¶ 6 We conclude that under the arbitration agreement, Graham's timeliness and estoppel defenses against arbitration are to be determined in the arbitration proceedings, not by a court in a proceeding under Wis. Stat. § 788.034 to compel arbitration.5 Graham's timeliness and estoppel defenses against arbitration are procedural arbitrability issues to be determined during the arbitration process, rather than by a court. Graham has not overcome the presumption in favor of arbitration. Accordingly, we reverse the court of appeals' decision and remand the cause to the circuit court with the instruction that First Weber's petition to compel arbitration be granted.6
¶ 7 First Weber is a member of the Realtors Association. Graham was a member of the Realtors Association from January 2006 through the end of 2011. In order to become a member of the Realtors Association, every prospective member must sign a membership application form that states: “I agree to abide by the Code of Ethics of the National Association of REALTORS®, and the Constitution, Bylaws, Rules and Regulations of [the Realtors Association of South Central Wisconsin], the State Association and the National Association.” It is undisputed that Graham and First Weber signed this document.
¶ 8 The agreement to arbitrate is contained in the Code of Ethics of the National Association of Realtors (“Code of Ethics”), which Realtors Association members are obliged to follow. Article 17 of the Code of Ethics and Standards of Practice reads in relevant part:
In the event of contractual disputes or specific non-contractual disputes as defined in Standard of Practice 17–4 between REALTORS® (principals) associated with different firms, arising out of their relationship as REALTORS®, the REALTORS® shall submit the dispute to arbitration in accordance with the regulations of their Board or Boards rather than litigate the matter.
Article V, section 7 of the Constitution of the Realtors Association states that its members must follow the Code of Ethics' arbitration requirement.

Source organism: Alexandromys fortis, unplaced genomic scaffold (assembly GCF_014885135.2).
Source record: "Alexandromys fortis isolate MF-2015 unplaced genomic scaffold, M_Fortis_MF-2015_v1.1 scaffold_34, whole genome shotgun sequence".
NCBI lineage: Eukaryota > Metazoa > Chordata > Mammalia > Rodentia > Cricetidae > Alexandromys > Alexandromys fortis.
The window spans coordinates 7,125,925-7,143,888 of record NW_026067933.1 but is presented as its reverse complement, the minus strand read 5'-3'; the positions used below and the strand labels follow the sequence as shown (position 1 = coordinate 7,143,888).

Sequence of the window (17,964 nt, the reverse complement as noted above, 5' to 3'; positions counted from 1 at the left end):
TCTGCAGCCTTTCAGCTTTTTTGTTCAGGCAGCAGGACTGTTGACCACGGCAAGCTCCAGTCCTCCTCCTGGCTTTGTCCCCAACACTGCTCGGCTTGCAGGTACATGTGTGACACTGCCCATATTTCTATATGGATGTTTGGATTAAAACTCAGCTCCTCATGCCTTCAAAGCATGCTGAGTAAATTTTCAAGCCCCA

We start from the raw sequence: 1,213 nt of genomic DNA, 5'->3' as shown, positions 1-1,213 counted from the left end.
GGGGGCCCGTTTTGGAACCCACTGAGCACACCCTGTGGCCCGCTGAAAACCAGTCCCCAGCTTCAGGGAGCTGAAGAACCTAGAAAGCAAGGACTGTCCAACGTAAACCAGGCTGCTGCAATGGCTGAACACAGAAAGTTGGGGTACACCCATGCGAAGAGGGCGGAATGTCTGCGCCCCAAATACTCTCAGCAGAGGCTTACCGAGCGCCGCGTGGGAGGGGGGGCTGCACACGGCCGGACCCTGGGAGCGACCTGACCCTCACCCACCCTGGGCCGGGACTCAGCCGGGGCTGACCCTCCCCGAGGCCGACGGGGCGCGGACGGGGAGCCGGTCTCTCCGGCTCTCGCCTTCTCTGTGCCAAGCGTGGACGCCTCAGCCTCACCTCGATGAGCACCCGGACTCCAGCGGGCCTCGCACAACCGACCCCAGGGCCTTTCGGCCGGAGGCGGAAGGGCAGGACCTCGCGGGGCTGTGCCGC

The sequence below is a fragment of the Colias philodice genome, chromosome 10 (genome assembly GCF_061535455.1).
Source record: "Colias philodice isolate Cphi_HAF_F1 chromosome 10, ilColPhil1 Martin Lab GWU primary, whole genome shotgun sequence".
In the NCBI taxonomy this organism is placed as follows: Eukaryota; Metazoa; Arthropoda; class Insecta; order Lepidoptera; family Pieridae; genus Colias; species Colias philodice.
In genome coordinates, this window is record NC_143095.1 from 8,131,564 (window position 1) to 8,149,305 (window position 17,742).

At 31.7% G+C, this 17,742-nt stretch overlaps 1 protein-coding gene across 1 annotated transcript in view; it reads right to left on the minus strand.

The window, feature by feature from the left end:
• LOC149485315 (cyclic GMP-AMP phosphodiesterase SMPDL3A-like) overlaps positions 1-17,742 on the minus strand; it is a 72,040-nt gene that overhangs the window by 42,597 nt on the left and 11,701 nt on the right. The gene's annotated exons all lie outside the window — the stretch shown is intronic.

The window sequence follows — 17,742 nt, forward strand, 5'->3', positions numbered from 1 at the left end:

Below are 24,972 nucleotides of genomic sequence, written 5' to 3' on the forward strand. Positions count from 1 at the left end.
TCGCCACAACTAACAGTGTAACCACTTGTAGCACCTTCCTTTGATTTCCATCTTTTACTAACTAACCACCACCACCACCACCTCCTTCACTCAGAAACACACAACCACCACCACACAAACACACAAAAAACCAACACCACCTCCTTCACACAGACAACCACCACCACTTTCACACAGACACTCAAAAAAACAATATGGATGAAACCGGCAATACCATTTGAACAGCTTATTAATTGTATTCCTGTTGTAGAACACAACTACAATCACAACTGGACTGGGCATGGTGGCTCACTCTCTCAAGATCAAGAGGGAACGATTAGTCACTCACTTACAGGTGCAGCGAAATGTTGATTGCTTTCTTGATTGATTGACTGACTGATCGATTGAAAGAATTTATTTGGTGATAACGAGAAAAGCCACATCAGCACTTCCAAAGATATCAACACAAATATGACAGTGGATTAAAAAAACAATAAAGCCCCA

¶ 9 The Code of Ethics also requires that a request for arbitration be filed in a timely manner. Section 47(a) of the Code of Ethics and Arbitration Manual provides in relevant part: “Requests for arbitration must be filed within one hundred eighty (180) days after the closing of the transaction, if any, or within one hundred eighty (180) days after the facts constituting the arbitrable matter could have been known in the exercise of reasonable diligence, whichever is later.” Several Realtors Association publications, including its standardized form for requesting arbitration, contain a similar timeliness requirement with virtually identical language. Section 47(a) further provides that the 180–day time limit is suspended under certain circumstances and that questions concerning this suspension “will be determined by the Board President or the President's designee.”7
¶ 10 First Weber paid a brokerage commission to Graham because he represented a buyer who purchased real estate property being sold by First Weber in the fall of 2008. First Weber later determined that Graham was not entitled to the commission.
¶ 11 First Weber and Graham agreed to arbitrate the dispute over the brokerage commission. Specifically, on February 25, 2009, First Weber signed a standardized Realtors Association form for requesting arbitration. On April 8, 2009, Graham signed a standardized Realtors Association form agreeing to First Weber's arbitration request. Each form stated: